But it then reminds me that many of his ilk are similarly infatuated with spewing hate or working themselves up into a frenzy over something so trivial that they disagree with. This is a case of women getting involved online in things that have long been considered a male-dominated genre, and not only have certain men flat out ignored the age old saying of “if you don’t have anything nice to say, don’t say anything at all,” but they’ve literally gone miles out of their way and dedicated a large percentage of their free time just to intimidate and belittle women for having an opinion or wanting to be involved. But to what end exactly? Does it really make them feel better to be mean to someone, or does it only serve to transform them further into more spiteful and angry people?

Does shutting down someone else’s opinions on anything other than the merits of a rational argument, such as threatening rape or dismissing someone’s argument because they claim that lacking a Y chromosome prevents someone from having viable opinions, really leave one with a sense of pride or accomplishment? Maybe it’s something I’ll never understand, and for that I am glad.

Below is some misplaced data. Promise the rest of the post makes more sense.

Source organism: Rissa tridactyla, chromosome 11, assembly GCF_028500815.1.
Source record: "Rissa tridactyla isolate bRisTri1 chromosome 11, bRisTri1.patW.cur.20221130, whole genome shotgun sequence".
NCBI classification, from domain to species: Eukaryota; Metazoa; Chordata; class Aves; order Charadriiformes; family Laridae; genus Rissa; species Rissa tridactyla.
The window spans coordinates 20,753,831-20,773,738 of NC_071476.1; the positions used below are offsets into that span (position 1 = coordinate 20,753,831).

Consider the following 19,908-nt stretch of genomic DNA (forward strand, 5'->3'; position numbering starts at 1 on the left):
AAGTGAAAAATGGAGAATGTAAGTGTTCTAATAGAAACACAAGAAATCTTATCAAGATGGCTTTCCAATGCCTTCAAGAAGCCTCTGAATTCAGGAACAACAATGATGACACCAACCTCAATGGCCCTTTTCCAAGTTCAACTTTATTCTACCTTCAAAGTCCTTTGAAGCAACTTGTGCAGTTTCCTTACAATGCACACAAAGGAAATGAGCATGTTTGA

Because for me, if I don’t agree with someone or if someone’s stance upsets me, I either 1) ignore it if at all possible and go on my merry way or 2) respond with my own thoughts and views counter to that person’s argument or viewpoint. There is no need to make it personal by resorting to personal attacks or threats. If you can’t respond in a logical and civilized manner, you’ve already lost the argument – regardless of whether you succeed in silencing the other person – because in the end you’ve only proven your lack of intelligence and what a wretched human being you are to the community at large. And anyone who agrees with you only proves they are no different from you, so before you start patting yourself on the back, know that they have nothing to be proud of either.